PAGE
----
First, some definitions:

A “property matrix” is a document recording all of an inmates allowable ‘in-cell’ personal items. If it’s not on that matrix, it’s contraband to some degree.

A “punk” is someone forced into prostitution. Keyword, forced. They don’t have to be gay or bi or trans. They can be straight and simply overpowered, like I said, forced. Even if it’s by “choice”, the term punk is used to denote that an individual is no longer an individual but an item that is owned by someone or a gang of someone’s.

As a transgendered person in prison the thing that annoys and/or endangers me the most is my objectification. To most I run into here in prison I am first a sex object. The belief is that because I present as female in a men’s prison I am looking for attention, or to be *objectified*. I am reminded often that “if this was 15-20 years ago you’d (sic) be a punk, not some prison tranny fag”.

I know, how sweet right? Sure know how to woo a girl, *them crazy boys and their locker room manners*.

One such recent conversation was had by two men (I’d like to say man children, but you get the idea) in a situation in which I could not leave- that happens in prison, sometimes you *can’t* walk away from a situation. These two knuckleheads began talking about how

Man child 1: “remember that one time when we double penet****d that punk!?!”

Man child 2: “Yeah, we had that f****n’ punk mewling, we kept trying to get both of us inside at once and are sh*t kept popping the other one out!” growing more excited.

Man child 1( now unconsciously tugging on his crotch looking at me giggling): “Yeah, there was a time not to long ago when you would’ve been on my f****n’ property matrix and you wouldn’t be called trans, you’d be my punk” he breaks the sentence to back hand his buddies upper chest giggling “Even the f****n Sargent’s and cops would pull us up asking ‘who’s punk is that, so and so, is that punk yours?'”

Man child 2 (now noticing I’m not finding this as funny as they do): “I mean, I didn’t enjoy that, I was more afraid I’d get beat up by that big bastard, it was better to just f**k a punk back then”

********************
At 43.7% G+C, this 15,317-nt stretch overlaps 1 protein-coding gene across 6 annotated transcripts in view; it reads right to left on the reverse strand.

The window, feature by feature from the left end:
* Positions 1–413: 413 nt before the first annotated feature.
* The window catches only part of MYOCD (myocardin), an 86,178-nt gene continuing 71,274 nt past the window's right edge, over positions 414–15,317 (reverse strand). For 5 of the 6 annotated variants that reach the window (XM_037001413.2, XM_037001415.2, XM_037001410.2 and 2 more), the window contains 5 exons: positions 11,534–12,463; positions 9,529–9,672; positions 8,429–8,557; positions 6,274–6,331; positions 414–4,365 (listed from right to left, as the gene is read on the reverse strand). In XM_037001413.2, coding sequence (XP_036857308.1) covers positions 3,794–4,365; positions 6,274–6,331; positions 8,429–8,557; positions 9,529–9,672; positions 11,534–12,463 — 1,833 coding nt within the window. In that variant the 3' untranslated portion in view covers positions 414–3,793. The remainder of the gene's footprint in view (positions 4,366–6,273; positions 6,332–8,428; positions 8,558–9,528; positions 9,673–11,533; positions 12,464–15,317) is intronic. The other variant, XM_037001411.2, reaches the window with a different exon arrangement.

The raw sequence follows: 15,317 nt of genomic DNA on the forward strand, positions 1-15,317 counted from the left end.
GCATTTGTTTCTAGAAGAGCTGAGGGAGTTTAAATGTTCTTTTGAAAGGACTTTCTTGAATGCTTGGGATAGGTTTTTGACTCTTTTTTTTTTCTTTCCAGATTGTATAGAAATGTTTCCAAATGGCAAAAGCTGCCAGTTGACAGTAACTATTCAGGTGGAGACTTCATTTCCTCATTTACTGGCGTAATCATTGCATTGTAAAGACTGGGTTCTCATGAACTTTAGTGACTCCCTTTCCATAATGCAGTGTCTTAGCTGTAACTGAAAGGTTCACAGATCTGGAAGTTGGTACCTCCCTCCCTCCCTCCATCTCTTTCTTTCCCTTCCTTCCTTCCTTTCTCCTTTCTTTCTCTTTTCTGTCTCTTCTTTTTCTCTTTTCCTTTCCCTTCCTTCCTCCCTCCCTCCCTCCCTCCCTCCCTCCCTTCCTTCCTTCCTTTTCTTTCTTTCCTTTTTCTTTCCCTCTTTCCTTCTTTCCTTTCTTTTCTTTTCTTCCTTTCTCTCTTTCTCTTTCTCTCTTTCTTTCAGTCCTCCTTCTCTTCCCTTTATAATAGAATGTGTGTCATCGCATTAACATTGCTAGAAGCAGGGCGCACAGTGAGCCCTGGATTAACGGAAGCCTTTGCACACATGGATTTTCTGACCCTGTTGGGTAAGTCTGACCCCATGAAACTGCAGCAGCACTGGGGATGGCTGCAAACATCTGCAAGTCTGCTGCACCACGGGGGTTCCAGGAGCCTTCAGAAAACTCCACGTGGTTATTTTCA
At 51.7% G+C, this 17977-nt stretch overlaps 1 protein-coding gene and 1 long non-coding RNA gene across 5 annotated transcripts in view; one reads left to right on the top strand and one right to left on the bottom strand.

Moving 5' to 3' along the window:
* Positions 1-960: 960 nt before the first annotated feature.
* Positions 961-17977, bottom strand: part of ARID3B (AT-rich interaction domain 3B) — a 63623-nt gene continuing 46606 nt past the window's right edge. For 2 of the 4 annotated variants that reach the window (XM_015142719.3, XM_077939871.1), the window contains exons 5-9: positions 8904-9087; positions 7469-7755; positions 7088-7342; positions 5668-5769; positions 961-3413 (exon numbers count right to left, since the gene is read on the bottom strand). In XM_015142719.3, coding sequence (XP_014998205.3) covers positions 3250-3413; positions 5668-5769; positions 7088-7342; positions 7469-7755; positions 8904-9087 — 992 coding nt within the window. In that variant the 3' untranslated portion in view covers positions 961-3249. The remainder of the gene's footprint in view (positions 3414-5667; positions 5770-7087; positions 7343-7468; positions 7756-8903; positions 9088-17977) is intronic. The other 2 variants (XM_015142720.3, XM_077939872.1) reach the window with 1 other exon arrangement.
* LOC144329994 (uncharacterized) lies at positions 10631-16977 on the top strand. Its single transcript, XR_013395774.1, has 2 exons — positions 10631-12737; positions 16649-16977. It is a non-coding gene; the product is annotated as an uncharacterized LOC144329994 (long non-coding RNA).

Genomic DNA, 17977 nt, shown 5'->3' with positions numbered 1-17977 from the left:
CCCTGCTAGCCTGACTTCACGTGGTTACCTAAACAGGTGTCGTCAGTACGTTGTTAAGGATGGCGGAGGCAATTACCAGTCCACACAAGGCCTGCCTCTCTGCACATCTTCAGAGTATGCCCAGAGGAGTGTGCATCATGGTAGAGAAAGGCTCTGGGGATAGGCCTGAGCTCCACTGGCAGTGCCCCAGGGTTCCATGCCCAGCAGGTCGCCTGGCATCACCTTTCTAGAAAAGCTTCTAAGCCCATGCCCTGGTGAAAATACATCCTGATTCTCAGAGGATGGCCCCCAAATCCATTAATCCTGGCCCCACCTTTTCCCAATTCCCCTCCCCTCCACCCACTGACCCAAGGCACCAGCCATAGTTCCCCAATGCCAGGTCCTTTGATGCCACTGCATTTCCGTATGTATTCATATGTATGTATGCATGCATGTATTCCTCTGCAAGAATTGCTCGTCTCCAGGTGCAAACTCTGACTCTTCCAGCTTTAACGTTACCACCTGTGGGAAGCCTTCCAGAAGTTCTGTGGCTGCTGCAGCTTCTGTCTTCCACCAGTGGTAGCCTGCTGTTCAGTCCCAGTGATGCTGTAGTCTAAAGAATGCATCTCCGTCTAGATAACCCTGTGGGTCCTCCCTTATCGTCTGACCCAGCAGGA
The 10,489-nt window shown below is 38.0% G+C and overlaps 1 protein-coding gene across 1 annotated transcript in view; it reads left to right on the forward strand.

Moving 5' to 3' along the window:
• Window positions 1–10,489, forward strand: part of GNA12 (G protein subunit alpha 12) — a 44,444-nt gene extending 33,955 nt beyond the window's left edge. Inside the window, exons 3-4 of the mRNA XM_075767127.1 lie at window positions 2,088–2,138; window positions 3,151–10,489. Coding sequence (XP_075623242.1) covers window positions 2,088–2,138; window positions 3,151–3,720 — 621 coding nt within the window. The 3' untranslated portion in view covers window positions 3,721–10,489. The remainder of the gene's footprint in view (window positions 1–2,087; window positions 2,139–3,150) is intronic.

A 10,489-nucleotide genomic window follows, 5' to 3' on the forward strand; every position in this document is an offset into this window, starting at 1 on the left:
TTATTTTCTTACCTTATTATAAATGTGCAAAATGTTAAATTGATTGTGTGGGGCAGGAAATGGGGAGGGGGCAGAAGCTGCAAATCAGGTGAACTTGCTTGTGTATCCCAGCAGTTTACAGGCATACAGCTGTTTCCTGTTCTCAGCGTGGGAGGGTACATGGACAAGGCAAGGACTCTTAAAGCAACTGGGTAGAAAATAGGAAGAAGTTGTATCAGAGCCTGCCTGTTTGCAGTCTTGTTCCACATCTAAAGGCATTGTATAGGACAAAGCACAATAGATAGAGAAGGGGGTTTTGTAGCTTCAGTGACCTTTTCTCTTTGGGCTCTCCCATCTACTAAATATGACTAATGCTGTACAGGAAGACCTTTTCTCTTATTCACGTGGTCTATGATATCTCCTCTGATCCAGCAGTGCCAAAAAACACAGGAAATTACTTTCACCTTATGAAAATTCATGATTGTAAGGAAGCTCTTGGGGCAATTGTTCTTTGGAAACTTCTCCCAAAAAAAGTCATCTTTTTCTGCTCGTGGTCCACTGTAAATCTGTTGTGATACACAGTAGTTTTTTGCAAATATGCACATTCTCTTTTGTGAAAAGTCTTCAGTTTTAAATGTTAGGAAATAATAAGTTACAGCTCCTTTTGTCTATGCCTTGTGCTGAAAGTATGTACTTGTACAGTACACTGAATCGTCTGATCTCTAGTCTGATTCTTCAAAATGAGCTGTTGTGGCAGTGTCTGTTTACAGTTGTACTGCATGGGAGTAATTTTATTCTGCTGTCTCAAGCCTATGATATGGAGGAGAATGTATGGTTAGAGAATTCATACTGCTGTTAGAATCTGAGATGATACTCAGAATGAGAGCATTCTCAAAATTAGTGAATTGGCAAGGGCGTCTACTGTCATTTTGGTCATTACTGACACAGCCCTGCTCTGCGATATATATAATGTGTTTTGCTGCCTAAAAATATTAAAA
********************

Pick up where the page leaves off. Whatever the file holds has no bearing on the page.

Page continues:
Man child 1 (now turning his focus to me): “What do you think about that?”

I’ll stop there. The day I heard that exchange I was furious. I didn’t let it show though because I have learned that if they know it bothers me they will do it more but if I say nothing, be absolutely emotionless, they lose interest. I didn’t respond to them, I remained stoic and turned to a friend and continued my conversation.

What angers me in these situations is not the talk, it’s the mentality. It’s the total objectification of me, the internal belief that I am for the purposes of sexual gratification and that *in their minds* I want that and *that’s* why I’m transgendered. In their minds I am not intelligent or an emotional being, I am annoyingly vocal and should be more gracious about the role I’ve *chosen *.

Now, if we take the extreme language and environment out of this particular situation this applies universally to folx like me, especially transgender women in and out of prison. And what’s sadder, to me, is that in prison even many staff lead with this mental sentiment about me. It is assumed first that I am wanting to be objectified and subjected to situations such as this, else I “would have waited to come out until I was out of this place”. Yes, I’ve been told those words explicitly.

My parole officer or probation officer will assume that I am like that. They will enforce restrictions on me that will reflect that internal, mistaken, assumption that I am sexually motivated, wanting to be objectified. They will assume any success I have is either a lie or given to me by someone who is having sex with me. That my friends are really sexually motivated.

I haven’t even met my new cco, but my best friend did (and my hopeful potential partner, our relationship must be approved by this cco) to ask about college- which is legislated as something that cannot be denied me- and his answer was a blanket “no”, he wants me to be in therapy first. Other people in my situation do not have to deal with that, I promise you, because I know them.

My life would be *easier* if I was straight and cisgendered. Yes. But I’m not. What would be easier is if people would empathize with other humans as human beings. Because I am a very HumanMe.

They can wag their tongues at me all they want and tell me what I’m thinking based on their own limiting beliefs. But I am not subject to their minds, their beliefs, their expectations and failures. I am only accepting of my own. So I will succeed anyway. I have not just survived the barrage of hate, anger, aggression, objectification, self-doubt, and limitations of myself and others but I have thrived. There is coming a day when even the shackles of disbelief will not be able to hold me down. There is coming a day, the time is now, when I will be freer, and happier, and more successful than anyone who tried to limit me with their power.

With Love
Ruth Utnage